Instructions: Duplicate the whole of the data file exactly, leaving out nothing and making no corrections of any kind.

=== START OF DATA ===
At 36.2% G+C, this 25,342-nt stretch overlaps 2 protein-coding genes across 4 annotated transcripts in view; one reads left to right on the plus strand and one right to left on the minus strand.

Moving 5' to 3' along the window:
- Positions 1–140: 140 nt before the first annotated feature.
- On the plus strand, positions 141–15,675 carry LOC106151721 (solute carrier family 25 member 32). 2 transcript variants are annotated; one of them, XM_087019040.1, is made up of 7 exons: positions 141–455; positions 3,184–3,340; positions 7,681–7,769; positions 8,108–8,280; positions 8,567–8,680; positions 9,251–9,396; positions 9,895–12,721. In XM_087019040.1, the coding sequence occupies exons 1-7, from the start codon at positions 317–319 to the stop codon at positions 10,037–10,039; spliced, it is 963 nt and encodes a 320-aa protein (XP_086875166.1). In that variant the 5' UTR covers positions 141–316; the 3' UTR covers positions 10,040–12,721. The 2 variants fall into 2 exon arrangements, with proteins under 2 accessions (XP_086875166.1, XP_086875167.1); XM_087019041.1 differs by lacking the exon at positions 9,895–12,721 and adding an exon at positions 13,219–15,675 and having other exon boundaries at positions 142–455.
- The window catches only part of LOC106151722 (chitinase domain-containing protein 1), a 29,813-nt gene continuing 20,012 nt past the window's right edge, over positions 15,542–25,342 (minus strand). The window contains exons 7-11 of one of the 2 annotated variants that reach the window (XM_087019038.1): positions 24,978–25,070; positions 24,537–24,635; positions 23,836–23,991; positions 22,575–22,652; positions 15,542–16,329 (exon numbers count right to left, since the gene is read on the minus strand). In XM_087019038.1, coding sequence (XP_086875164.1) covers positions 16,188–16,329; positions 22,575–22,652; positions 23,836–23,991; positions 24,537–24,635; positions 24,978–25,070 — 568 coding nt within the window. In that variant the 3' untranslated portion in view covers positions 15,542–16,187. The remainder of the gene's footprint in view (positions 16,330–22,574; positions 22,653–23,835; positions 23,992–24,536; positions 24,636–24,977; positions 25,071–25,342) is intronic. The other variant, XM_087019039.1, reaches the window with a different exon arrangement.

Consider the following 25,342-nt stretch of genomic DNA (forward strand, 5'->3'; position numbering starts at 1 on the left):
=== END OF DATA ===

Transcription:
At 36.2% G+C, this 25,342-nt stretch overlaps 2 protein-coding genes across 4 annotated transcripts in view; one reads left to right on the plus strand and one right to left on the minus strand.

Moving 5' to 3' along the window:
- Positions 1–140: 140 nt before the first annotated feature.
- On the plus strand, positions 141–15,675 carry LOC106151721 (solute carrier family 25 member 32). 2 transcript variants are annotated; one of them, XM_087019040.1, is made up of 7 exons: positions 141–455; positions 3,184–3,340; positions 7,681–7,769; positions 8,108–8,280; positions 8,567–8,680; positions 9,251–9,396; positions 9,895–12,721. In XM_087019040.1, the coding sequence occupies exons 1-7, from the start codon at positions 317–319 to the stop codon at positions 10,037–10,039; spliced, it is 963 nt and encodes a 320-aa protein (XP_086875166.1). In that variant the 5' UTR covers positions 141–316; the 3' UTR covers positions 10,040–12,721. The 2 variants fall into 2 exon arrangements, with proteins under 2 accessions (XP_086875166.1, XP_086875167.1); XM_087019041.1 differs by lacking the exon at positions 9,895–12,721 and adding an exon at positions 13,219–15,675 and having other exon boundaries at positions 142–455.
- The window catches only part of LOC106151722 (chitinase domain-containing protein 1), a 29,813-nt gene continuing 20,012 nt past the window's right edge, over positions 15,542–25,342 (minus strand). The window contains exons 7-11 of one of the 2 annotated variants that reach the window (XM_087019038.1): positions 24,978–25,070; positions 24,537–24,635; positions 23,836–23,991; positions 22,575–22,652; positions 15,542–16,329 (exon numbers count right to left, since the gene is read on the minus strand). In XM_087019038.1, coding sequence (XP_086875164.1) covers positions 16,188–16,329; positions 22,575–22,652; positions 23,836–23,991; positions 24,537–24,635; positions 24,978–25,070 — 568 coding nt within the window. In that variant the 3' untranslated portion in view covers positions 15,542–16,187. The remainder of the gene's footprint in view (positions 16,330–22,574; positions 22,653–23,835; positions 23,992–24,536; positions 24,636–24,977; positions 25,071–25,342) is intronic. The other variant, XM_087019039.1, reaches the window with a different exon arrangement.

Consider the following 25,342-nt stretch of genomic DNA (forward strand, 5'->3'; position numbering starts at 1 on the left):